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Crime log: Subject barred after shoplifting at bookstore
By Max Porter, Contributing News Editor • February 26, 2024

Hip-hop makes its way to Gallery 102

Erica Christian | Photo Editor
Erica Christian | Photo Editor

Media Credit: Erica Christian | Photo Editor
Gallery 102 will feature works inspired by hip hop and pop culture starting this weekend.

Neon canvases with gold accents pop from the white-washed walls of Gallery 102, while an array of Hennessy and Olde English bottles are scattered on the floor.

The art space on the first floor of Smith Hall looks brighter than usual because of senior Jahdai Kilkenny’s new exhibition called “Stupid Dope Moves,” an exploration into the art behind hip-hop and the genre’s cultural reach.

Jenna Helfman, a senior fine arts major whose art is featured in the exhibition, focused her piece on what she sees as an important fashion aspect of the culture: Notorious B.I.G.’s sweater.

The piece, acrylic on canvas, takes a swatch of the bright colors and crazy patterns of the sweater and makes it larger, cutting Notorious B.I.G. out of the frame entirely and leaving only a hint of the hip-hop icon through his clothing and accessories.

“I thought of the idea to take this iconic photo of Biggie that hopefully people might be able to recognize. I took it out of context but still left his gold chain, and it’s sort of a play on textiles as well,” Helfman said. “I might frame it in a big gold frame.”

Growing up in Brooklyn, N.Y., Kilkenny was surrounded by hip-hop. The exhibition fuses her art and hip-hop interests in a way that she hopes will be more accessible to students on campus.

“[Hip-hop is] always in your face and to be able to bring that with an art side I think brings more people around,” Kilkenny said. “Not everybody understands art, not everybody understands abstract art or contemporary art. It doesn’t excite them, so I feel like the flashiness of hip-hop tied with the art will drive people to come.”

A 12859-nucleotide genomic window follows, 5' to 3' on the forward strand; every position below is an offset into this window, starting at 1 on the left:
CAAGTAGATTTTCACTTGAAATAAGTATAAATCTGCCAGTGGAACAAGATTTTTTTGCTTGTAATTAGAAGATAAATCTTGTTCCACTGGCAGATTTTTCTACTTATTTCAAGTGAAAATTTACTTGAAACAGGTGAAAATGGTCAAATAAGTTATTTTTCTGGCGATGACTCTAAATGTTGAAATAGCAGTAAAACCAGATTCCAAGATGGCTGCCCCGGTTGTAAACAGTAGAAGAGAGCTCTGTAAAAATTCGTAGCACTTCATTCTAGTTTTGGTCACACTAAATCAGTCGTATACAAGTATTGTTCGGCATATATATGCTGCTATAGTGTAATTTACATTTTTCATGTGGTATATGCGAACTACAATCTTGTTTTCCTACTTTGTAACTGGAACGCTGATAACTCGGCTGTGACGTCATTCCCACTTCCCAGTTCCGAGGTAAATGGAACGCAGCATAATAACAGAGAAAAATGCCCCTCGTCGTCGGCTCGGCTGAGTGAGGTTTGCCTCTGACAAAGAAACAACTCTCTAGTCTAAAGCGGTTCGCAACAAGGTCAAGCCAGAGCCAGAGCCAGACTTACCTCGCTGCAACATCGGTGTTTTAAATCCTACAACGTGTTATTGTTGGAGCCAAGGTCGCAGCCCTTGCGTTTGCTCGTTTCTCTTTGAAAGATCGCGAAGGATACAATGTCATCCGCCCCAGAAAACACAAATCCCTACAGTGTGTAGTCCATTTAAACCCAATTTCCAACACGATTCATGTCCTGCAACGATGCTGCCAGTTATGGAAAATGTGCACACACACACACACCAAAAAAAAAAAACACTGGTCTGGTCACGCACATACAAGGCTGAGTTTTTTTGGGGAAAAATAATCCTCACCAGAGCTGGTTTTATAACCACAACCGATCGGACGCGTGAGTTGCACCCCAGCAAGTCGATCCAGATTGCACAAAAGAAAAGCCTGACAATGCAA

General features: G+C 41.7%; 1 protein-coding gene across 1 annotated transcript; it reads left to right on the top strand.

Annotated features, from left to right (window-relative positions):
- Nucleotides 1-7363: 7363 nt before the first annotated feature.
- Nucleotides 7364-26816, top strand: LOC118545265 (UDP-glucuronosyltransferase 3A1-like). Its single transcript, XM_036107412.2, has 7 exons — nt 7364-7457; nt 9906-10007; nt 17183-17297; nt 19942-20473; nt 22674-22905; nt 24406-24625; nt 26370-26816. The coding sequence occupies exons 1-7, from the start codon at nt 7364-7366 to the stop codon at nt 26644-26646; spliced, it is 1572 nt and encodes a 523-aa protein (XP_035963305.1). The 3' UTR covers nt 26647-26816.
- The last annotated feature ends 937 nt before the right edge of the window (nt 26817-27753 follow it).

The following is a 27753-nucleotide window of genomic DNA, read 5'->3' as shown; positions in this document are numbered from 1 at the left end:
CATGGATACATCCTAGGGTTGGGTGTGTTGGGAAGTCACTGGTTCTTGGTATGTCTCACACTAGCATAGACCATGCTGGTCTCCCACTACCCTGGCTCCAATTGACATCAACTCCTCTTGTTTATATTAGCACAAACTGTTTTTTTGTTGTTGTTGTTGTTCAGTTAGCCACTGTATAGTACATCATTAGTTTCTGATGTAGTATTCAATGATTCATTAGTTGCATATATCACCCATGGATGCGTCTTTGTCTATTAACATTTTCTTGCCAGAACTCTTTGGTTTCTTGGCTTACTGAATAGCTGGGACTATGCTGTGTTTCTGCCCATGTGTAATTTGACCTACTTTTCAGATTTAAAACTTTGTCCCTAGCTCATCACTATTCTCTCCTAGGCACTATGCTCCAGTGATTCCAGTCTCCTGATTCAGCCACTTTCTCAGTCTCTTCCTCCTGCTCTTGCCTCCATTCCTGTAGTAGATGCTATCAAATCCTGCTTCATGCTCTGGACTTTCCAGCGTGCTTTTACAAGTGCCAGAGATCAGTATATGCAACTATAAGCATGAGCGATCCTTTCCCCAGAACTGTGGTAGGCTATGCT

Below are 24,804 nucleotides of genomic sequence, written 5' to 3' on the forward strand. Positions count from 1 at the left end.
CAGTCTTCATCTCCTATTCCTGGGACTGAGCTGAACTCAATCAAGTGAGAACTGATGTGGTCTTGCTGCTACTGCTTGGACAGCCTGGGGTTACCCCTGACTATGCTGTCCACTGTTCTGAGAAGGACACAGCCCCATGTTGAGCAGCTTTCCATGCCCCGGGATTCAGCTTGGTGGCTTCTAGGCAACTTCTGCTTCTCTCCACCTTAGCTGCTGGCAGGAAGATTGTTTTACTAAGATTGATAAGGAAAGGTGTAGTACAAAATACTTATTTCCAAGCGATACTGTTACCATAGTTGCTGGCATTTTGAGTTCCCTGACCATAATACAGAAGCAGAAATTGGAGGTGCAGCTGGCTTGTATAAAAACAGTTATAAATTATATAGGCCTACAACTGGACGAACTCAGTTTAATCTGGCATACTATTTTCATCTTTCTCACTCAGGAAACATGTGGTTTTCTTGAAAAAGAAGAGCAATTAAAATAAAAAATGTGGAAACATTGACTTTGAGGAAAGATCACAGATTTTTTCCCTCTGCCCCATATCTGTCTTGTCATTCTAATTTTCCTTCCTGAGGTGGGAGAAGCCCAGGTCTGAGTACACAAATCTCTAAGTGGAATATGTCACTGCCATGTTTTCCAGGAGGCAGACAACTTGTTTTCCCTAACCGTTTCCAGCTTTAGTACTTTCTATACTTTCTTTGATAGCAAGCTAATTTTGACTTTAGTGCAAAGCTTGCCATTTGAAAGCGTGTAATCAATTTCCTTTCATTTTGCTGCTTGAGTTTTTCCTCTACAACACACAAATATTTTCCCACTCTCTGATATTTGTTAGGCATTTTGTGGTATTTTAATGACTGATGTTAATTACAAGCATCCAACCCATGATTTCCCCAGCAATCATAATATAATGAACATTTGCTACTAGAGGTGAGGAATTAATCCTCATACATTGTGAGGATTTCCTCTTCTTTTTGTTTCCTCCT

Both Kilkenny and Helfman said that this exhibition is one of the brightest they’ve seen in the gallery, and one of the few based on pop culture. Kilkenny hopes hip-hop’s common appeal will draw students into the often ignored space and help them connect with the art on a more basic level.

And while hip-hop is all about excess, the pieces Kilkenny chose all have a sense of calculated restraint. The artists, mostly friends of Kilkenny’s, have different visions and Kilkenny ensured that they would all create pieces with some hip-hop influence without being too “in your face.”

“I was like ‘Whatever you do, it has to be dope,’” Kilkenny said.

The word “dope,” central to the exhibition’s title and featured prominently as a gold ring in one of Kilkenny’s pieces, is deeply rooted in hip-hop as both a descriptive word and a term associated with drugs and drug use, another aspect of the hip-hop culture itself.

“That has a negative connotation but at the same time I see it as kind of positive in the sense. Dope is a drug, but it’s something addictive, it’s something that you feel a rush or energy off of and I think when you use it as a positive term, as an adjective, it has the same meaning,” Kilkenny said. “So like, if something is dope, it’s something that gives you a rush or something that intrigues you.”

The opening reception for “Stupid Dope Moves” is Feb. 20 from 5 to 7 p.m. and the exhibition runs until Feb. 28.

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